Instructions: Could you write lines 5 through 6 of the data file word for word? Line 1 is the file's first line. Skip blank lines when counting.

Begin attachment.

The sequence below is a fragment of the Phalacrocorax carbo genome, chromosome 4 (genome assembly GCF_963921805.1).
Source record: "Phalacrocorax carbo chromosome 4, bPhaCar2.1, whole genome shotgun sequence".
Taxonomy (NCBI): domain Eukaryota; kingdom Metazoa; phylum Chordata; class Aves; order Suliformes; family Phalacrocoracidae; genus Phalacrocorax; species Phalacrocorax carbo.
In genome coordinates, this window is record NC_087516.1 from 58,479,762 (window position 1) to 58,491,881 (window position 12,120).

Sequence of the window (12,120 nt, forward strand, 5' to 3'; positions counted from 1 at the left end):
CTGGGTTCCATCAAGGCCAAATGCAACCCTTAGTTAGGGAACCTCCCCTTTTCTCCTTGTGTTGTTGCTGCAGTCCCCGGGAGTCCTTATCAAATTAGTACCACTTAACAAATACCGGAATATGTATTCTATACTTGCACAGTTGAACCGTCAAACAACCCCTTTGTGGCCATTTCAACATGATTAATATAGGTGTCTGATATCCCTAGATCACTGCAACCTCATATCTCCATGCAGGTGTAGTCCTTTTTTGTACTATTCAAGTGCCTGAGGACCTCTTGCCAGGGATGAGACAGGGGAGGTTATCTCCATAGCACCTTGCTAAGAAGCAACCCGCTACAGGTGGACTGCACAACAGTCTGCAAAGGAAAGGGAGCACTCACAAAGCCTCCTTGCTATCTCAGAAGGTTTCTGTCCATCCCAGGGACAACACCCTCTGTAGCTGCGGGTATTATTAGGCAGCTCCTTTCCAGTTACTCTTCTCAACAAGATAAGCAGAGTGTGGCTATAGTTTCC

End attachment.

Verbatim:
Sequence of the window (12,120 nt, forward strand, 5' to 3'; positions counted from 1 at the left end):
CTGGGTTCCATCAAGGCCAAATGCAACCCTTAGTTAGGGAACCTCCCCTTTTCTCCTTGTGTTGTTGCTGCAGTCCCCGGGAGTCCTTATCAAATTAGTACCACTTAACAAATACCGGAATATGTATTCTATACTTGCACAGTTGAACCGTCAAACAACCCCTTTGTGGCCATTTCAACATGATTAATATAGGTGTCTGATATCCCTAGATCACTGCAACCTCATATCTCCATGCAGGTGTAGTCCTTTTTTGTACTATTCAAGTGCCTGAGGACCTCTTGCCAGGGATGAGACAGGGGAGGTTATCTCCATAGCACCTTGCTAAGAAGCAACCCGCTACAGGTGGACTGCACAACAGTCTGCAAAGGAAAGGGAGCACTCACAAAGCCTCCTTGCTATCTCAGAAGGTTTCTGTCCATCCCAGGGACAACACCCTCTGTAGCTGCGGGTATTATTAGGCAGCTCCTTTCCAGTTACTCTTCTCAACAAGATAAGCAGAGTGTGGCTATAGTTTCC